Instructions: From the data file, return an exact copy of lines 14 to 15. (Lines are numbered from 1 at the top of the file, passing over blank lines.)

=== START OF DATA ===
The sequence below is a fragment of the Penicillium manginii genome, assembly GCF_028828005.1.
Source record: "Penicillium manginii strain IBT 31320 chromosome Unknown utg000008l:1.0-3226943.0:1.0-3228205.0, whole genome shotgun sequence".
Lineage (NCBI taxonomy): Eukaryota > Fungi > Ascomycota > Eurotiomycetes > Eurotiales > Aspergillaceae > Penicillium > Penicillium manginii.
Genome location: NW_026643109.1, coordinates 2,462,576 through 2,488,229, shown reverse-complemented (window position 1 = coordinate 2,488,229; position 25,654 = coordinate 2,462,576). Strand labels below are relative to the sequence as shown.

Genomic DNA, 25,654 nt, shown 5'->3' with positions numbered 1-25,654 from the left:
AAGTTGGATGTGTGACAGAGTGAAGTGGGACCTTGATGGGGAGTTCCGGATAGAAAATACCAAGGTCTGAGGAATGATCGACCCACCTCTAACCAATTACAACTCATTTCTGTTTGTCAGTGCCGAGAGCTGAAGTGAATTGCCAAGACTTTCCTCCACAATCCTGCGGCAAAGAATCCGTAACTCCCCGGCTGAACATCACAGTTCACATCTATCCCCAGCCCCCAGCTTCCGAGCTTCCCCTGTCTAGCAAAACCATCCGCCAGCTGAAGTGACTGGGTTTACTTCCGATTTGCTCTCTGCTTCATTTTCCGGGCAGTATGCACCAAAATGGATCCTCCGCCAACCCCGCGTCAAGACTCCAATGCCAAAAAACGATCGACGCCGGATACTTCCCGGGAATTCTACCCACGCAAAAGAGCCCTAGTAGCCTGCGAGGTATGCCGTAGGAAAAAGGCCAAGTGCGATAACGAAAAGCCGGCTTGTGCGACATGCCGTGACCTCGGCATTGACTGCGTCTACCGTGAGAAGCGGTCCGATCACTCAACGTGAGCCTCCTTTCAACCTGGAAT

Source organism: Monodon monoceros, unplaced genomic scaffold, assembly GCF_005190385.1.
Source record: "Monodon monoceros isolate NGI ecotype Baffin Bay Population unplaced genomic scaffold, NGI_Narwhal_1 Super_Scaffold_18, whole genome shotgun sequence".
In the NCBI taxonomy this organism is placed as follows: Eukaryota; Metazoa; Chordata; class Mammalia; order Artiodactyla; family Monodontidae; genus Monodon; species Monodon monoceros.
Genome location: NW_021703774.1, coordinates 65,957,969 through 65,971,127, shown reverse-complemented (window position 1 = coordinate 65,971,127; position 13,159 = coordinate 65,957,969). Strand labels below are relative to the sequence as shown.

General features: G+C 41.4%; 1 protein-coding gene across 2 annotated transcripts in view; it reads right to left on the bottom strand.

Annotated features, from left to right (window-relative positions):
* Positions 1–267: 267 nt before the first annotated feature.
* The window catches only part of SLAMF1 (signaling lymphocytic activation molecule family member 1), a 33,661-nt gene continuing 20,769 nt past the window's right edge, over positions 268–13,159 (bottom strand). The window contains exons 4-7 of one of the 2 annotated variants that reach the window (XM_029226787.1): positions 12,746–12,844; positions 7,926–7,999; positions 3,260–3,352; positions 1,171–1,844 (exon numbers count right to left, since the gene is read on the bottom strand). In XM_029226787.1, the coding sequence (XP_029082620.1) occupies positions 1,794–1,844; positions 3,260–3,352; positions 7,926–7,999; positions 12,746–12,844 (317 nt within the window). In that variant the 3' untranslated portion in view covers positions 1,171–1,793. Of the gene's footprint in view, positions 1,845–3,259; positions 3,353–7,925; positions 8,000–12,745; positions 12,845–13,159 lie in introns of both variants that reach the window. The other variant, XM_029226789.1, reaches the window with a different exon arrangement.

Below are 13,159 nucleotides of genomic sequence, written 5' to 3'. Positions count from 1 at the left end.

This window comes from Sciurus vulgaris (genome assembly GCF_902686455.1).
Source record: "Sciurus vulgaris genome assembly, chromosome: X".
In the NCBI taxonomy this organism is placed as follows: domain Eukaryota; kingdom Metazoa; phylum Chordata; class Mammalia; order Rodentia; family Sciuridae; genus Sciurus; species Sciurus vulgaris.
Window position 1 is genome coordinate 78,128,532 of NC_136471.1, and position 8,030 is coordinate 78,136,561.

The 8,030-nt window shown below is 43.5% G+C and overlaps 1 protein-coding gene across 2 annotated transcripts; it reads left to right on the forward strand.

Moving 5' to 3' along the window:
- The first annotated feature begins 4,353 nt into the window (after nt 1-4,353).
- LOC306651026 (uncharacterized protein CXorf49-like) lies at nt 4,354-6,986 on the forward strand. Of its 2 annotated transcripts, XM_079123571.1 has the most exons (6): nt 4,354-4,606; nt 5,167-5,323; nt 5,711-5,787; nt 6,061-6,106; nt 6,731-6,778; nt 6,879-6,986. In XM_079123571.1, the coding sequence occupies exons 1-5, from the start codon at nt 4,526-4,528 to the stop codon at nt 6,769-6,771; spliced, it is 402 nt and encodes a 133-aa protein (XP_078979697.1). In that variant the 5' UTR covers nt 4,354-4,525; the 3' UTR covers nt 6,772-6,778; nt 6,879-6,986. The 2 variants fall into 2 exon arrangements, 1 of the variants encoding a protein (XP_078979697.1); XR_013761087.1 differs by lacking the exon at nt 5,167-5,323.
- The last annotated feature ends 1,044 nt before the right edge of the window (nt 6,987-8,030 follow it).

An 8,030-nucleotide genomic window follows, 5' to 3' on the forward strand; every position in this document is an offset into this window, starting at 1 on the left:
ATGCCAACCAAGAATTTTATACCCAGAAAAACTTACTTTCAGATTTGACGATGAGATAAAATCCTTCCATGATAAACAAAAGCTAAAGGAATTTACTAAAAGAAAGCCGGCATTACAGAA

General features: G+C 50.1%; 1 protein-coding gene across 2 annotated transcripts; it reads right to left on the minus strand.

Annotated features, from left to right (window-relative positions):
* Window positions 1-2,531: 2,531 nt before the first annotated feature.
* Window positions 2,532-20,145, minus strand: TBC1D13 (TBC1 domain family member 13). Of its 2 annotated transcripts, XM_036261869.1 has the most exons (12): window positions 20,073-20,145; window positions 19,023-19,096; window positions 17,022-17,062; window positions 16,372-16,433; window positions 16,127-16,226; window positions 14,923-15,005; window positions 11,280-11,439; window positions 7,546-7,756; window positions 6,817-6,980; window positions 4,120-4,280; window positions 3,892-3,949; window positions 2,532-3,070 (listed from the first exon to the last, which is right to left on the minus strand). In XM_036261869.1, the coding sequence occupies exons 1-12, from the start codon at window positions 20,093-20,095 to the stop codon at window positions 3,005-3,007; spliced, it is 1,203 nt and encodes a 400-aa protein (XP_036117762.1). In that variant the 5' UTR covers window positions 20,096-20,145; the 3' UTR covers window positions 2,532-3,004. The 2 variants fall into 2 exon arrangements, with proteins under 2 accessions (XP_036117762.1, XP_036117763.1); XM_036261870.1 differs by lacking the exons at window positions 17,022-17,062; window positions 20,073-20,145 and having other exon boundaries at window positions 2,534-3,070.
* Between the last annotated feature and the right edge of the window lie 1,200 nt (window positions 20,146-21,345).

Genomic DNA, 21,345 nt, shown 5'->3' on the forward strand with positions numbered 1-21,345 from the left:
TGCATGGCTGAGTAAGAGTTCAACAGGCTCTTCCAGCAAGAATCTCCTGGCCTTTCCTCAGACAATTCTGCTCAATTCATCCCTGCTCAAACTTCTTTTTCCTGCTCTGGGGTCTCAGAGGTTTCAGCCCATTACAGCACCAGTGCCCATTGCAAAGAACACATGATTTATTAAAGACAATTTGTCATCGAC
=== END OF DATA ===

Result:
* The window catches only part of SLAMF1 (signaling lymphocytic activation molecule family member 1), a 33,661-nt gene continuing 20,769 nt past the window's right edge, over positions 268–13,159 (bottom strand). The window contains exons 4-7 of one of the 2 annotated variants that reach the window (XM_029226787.1): positions 12,746–12,844; positions 7,926–7,999; positions 3,260–3,352; positions 1,171–1,844 (exon numbers count right to left, since the gene is read on the bottom strand). In XM_029226787.1, the coding sequence (XP_029082620.1) occupies positions 1,794–1,844; positions 3,260–3,352; positions 7,926–7,999; positions 12,746–12,844 (317 nt within the window). In that variant the 3' untranslated portion in view covers positions 1,171–1,793. Of the gene's footprint in view, positions 1,845–3,259; positions 3,353–7,925; positions 8,000–12,745; positions 12,845–13,159 lie in introns of both variants that reach the window. The other variant, XM_029226789.1, reaches the window with a different exon arrangement.

Below are 13,159 nucleotides of genomic sequence, written 5' to 3'. Positions count from 1 at the left end.